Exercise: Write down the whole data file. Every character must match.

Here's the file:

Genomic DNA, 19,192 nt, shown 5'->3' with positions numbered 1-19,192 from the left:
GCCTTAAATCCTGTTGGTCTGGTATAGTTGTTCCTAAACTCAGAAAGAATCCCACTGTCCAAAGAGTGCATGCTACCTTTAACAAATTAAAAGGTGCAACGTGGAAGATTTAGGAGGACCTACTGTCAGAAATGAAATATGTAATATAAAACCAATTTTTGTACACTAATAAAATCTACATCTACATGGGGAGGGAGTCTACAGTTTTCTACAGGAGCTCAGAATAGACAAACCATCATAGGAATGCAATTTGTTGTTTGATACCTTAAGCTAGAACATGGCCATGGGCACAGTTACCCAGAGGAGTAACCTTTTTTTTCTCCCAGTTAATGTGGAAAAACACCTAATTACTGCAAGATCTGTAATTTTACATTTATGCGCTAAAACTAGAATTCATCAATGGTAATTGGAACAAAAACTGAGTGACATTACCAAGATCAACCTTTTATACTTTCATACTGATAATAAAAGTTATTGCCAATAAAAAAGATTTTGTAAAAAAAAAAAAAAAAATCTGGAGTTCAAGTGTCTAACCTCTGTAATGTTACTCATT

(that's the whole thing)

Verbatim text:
Genomic DNA, 19,192 nt, shown 5'->3' with positions numbered 1-19,192 from the left:
GCCTTAAATCCTGTTGGTCTGGTATAGTTGTTCCTAAACTCAGAAAGAATCCCACTGTCCAAAGAGTGCATGCTACCTTTAACAAATTAAAAGGTGCAACGTGGAAGATTTAGGAGGACCTACTGTCAGAAATGAAATATGTAATATAAAACCAATTTTTGTACACTAATAAAATCTACATCTACATGGGGAGGGAGTCTACAGTTTTCTACAGGAGCTCAGAATAGACAAACCATCATAGGAATGCAATTTGTTGTTTGATACCTTAAGCTAGAACATGGCCATGGGCACAGTTACCCAGAGGAGTAACCTTTTTTTTCTCCCAGTTAATGTGGAAAAACACCTAATTACTGCAAGATCTGTAATTTTACATTTATGCGCTAAAACTAGAATTCATCAATGGTAATTGGAACAAAAACTGAGTGACATTACCAAGATCAACCTTTTATACTTTCATACTGATAATAAAAGTTATTGCCAATAAAAAAGATTTTGTAAAAAAAAAAAAAAAAATCTGGAGTTCAAGTGTCTAACCTCTGTAATGTTACTCATT